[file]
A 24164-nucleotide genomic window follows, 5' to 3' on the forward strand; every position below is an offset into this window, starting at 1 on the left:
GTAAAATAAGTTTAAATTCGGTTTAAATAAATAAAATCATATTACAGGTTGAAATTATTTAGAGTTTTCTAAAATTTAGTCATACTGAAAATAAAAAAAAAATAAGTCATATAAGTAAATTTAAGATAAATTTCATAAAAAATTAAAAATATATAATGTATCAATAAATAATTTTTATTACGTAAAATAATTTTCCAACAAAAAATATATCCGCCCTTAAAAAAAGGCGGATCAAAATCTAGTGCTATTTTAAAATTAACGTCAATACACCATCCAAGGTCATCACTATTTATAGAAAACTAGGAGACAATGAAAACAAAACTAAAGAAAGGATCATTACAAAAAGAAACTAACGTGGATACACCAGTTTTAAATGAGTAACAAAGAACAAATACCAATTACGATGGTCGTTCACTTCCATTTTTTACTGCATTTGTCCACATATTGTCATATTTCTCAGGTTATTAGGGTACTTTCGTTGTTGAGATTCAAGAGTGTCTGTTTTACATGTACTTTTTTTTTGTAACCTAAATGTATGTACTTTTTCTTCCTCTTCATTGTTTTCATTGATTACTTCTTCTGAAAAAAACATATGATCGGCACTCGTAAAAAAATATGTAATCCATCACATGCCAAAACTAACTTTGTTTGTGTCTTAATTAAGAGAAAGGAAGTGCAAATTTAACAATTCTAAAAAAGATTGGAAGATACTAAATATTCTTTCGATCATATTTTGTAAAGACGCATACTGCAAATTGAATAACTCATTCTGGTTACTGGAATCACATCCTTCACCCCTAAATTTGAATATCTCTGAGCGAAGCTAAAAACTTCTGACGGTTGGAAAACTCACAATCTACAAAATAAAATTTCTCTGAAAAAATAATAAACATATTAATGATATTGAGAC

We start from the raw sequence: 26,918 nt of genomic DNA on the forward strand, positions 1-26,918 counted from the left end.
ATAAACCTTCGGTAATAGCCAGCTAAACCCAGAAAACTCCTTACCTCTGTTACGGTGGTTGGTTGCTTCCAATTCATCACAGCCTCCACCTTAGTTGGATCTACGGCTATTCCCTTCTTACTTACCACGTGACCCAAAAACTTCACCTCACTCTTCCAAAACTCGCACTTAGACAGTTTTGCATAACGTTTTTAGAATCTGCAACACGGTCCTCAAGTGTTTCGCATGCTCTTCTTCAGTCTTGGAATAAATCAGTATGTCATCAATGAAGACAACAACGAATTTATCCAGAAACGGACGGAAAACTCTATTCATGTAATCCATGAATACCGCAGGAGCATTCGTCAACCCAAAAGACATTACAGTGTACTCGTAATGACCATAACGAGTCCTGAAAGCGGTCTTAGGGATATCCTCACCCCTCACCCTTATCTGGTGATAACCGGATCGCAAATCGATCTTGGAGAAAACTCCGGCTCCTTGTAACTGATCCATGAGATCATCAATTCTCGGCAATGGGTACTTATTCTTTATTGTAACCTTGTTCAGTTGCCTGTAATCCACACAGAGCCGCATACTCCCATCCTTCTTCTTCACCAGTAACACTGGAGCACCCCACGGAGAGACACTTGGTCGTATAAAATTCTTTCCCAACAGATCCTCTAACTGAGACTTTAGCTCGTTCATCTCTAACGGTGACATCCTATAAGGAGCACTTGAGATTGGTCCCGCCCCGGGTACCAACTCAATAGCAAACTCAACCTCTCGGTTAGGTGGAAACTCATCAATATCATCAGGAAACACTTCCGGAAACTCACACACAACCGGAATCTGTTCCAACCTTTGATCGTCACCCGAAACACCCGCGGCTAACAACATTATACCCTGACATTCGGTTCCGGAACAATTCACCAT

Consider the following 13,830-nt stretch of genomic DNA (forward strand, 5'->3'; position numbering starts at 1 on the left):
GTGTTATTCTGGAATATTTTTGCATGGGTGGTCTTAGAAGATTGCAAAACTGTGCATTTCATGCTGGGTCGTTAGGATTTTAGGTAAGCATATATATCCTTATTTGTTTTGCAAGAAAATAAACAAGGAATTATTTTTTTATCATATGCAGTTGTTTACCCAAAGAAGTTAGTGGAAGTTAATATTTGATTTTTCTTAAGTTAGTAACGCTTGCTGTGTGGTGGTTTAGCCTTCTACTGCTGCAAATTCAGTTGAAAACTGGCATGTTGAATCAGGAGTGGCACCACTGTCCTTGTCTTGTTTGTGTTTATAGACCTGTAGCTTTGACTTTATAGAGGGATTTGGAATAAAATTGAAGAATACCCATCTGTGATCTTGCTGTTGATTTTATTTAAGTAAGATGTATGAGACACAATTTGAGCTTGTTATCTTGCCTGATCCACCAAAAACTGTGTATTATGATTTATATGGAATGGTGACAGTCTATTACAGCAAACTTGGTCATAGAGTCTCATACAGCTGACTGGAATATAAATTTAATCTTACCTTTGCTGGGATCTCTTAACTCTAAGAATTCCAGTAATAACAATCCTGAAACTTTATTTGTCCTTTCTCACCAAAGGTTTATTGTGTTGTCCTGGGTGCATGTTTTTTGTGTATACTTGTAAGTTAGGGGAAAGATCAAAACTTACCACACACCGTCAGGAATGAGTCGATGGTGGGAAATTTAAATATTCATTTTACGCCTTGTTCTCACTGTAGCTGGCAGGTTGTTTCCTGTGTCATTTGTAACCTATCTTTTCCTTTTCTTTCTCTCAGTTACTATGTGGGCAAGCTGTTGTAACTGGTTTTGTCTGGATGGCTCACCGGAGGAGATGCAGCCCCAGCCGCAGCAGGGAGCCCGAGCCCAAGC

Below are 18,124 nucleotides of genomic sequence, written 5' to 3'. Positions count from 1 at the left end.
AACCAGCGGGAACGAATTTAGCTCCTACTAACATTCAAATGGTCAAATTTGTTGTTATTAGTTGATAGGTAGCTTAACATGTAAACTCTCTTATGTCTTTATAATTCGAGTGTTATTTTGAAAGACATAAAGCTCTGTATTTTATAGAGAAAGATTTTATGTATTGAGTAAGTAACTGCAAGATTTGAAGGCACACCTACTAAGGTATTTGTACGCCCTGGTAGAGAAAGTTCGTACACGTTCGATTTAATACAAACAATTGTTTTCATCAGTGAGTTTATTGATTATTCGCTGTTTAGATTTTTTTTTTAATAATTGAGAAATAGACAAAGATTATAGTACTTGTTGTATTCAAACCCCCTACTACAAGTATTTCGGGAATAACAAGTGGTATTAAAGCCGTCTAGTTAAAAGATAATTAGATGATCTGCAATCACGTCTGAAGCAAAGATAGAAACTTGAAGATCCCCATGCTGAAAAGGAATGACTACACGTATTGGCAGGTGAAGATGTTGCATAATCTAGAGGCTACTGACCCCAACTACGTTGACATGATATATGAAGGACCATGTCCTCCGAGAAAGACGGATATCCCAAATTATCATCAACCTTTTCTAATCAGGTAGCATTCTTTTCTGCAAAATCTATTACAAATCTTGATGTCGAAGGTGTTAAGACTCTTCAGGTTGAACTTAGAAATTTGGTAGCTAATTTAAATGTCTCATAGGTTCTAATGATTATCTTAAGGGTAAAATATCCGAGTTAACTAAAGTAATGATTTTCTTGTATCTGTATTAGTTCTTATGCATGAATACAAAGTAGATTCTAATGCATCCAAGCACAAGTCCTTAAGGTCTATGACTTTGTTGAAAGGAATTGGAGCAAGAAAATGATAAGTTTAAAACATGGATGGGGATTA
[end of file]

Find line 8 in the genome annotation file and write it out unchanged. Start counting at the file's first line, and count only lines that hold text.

AACCAGCGGGAACGAATTTAGCTCCTACTAACATTCAAATGGTCAAATTTGTTGTTATTAGTTGATAGGTAGCTTAACATGTAAACTCTCTTATGTCTTTATAATTCGAGTGTTATTTTGAAAGACATAAAGCTCTGTATTTTATAGAGAAAGATTTTATGTATTGAGTAAGTAACTGCAAGATTTGAAGGCACACCTACTAAGGTATTTGTACGCCCTGGTAGAGAAAGTTCGTACACGTTCGATTTAATACAAACAATTGTTTTCATCAGTGAGTTTATTGATTATTCGCTGTTTAGATTTTTTTTTTAATAATTGAGAAATAGACAAAGATTATAGTACTTGTTGTATTCAAACCCCCTACTACAAGTATTTCGGGAATAACAAGTGGTATTAAAGCCGTCTAGTTAAAAGATAATTAGATGATCTGCAATCACGTCTGAAGCAAAGATAGAAACTTGAAGATCCCCATGCTGAAAAGGAATGACTACACGTATTGGCAGGTGAAGATGTTGCATAATCTAGAGGCTACTGACCCCAACTACGTTGACATGATATATGAAGGACCATGTCCTCCGAGAAAGACGGATATCCCAAATTATCATCAACCTTTTCTAATCAGGTAGCATTCTTTTCTGCAAAATCTATTACAAATCTTGATGTCGAAGGTGTTAAGACTCTTCAGGTTGAACTTAGAAATTTGGTAGCTAATTTAAATGTCTCATAGGTTCTAATGATTATCTTAAGGGTAAAATATCCGAGTTAACTAAAGTAATGATTTTCTTGTATCTGTATTAGTTCTTATGCATGAATACAAAGTAGATTCTAATGCATCCAAGCACAAGTCCTTAAGGTCTATGACTTTGTTGAAAGGAATTGGAGCAAGAAAATGATAAGTTTAAAACATGGATGGGGATTA